The Giant Steps winemakers are directing their winemaking towards single vineyards in locations that can support varietals of distinction
Great wine is made in the vineyard. At its best it is like a fingerprint, inextricably linking the personality and mood of the land from which it has sprung.
The Giant Steps vineyard is on 115 acres of rocky gravel over clay, 50 km east of Melbourne, on the north facing slopes of the Warramate ranges overlooking the Yarra Valley. The vineyard covers two ridges that rise from 400 to 1100 feet above the valley floor.
Giant Steps seek to grow fruit and ultimately make wine that is less overt and obvious than is encouraged in Australia. The winemakers look for structure and length rather than breadth; finesse rather than largesse and above all, fruit rather than artefact.
All work is by hand. Giant Steps strive to grow the best fruit possible. Whatever the cost. Because without great fruit there can be no great wine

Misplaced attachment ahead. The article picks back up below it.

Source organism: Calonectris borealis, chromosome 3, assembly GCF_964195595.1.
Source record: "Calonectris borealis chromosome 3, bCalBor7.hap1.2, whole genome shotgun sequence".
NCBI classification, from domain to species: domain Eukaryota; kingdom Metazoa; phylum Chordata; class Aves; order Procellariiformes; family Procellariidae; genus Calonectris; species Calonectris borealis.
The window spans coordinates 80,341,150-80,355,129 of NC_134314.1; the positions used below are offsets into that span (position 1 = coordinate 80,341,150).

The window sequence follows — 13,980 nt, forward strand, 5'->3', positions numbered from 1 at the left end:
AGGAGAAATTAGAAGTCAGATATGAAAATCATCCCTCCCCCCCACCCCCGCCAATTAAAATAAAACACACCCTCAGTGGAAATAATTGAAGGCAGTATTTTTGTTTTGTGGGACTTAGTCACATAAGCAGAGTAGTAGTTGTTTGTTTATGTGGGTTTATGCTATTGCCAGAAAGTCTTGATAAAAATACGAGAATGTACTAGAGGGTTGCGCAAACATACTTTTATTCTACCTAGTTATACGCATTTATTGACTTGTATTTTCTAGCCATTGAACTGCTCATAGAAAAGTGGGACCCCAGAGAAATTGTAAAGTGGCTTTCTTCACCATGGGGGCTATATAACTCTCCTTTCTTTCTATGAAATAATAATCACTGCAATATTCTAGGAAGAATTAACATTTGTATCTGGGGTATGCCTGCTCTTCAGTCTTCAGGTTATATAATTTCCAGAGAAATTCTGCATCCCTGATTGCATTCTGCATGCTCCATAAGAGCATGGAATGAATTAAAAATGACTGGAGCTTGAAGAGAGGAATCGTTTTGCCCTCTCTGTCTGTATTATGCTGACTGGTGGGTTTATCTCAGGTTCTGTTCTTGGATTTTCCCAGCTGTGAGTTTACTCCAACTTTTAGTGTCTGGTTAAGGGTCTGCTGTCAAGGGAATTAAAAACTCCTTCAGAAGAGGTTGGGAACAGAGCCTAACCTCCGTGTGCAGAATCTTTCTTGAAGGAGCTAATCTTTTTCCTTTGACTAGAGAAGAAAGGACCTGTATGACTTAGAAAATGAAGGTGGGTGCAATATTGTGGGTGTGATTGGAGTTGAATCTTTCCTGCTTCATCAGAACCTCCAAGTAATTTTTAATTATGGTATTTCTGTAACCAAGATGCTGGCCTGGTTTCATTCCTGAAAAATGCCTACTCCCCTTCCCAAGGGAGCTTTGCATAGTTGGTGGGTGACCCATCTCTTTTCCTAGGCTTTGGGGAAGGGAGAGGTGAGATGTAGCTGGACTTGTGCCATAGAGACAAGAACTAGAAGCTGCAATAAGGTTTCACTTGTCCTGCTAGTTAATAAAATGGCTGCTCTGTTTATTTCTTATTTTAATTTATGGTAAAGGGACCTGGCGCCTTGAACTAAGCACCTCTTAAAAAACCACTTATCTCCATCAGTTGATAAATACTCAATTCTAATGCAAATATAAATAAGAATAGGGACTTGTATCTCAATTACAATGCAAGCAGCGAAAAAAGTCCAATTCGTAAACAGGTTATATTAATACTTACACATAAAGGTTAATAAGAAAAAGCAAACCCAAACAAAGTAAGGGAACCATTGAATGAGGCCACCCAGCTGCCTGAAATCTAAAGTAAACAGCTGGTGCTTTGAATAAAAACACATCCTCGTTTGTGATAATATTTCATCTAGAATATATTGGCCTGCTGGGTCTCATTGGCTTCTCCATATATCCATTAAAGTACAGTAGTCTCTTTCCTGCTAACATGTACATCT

Giant Steps is owned and operated by a small team - Phil, Allison and Harry Sexton.
The story starts 2600 km and 23 years ago when Phil established the Devils Lair vineyard in Margaret River. He was joined there in 1990 by Allison, an American biochemist. 1995 proved an excellent year; son Harry was born.
In life, not many people get the chance to do something again; differently, with the benefit of hindsight. While they loved the wines they were producing, they dreamed of creating a small, specialised cool climate vineyard together, as a family. From scratch.
"It would have to be intimate, personal, honest and fun, with only a small committed team. As Phil joked, "this time no more than we could fit around the kitchen table"
And, in 1997 they took the giant step; sold Devils Lair and crossed Australia to a dream site on the slopes of Victoria's Yarra Valley, alongside several benchmark cool climate vineyards that they had long admired.
After an immense amount of work and many years they have turned a horse stud into a vineyard. The winemakers wanted hands on and they got it.
The Sexton family winemakers are quietly confident that the Yarra Valley can produce Bordeaux varietals with savoury structure, finesse, clarity and textbook fruit purity; without the cedary, geranium/capsicum characters we so often see in this country out of cooler or fast ripening regions.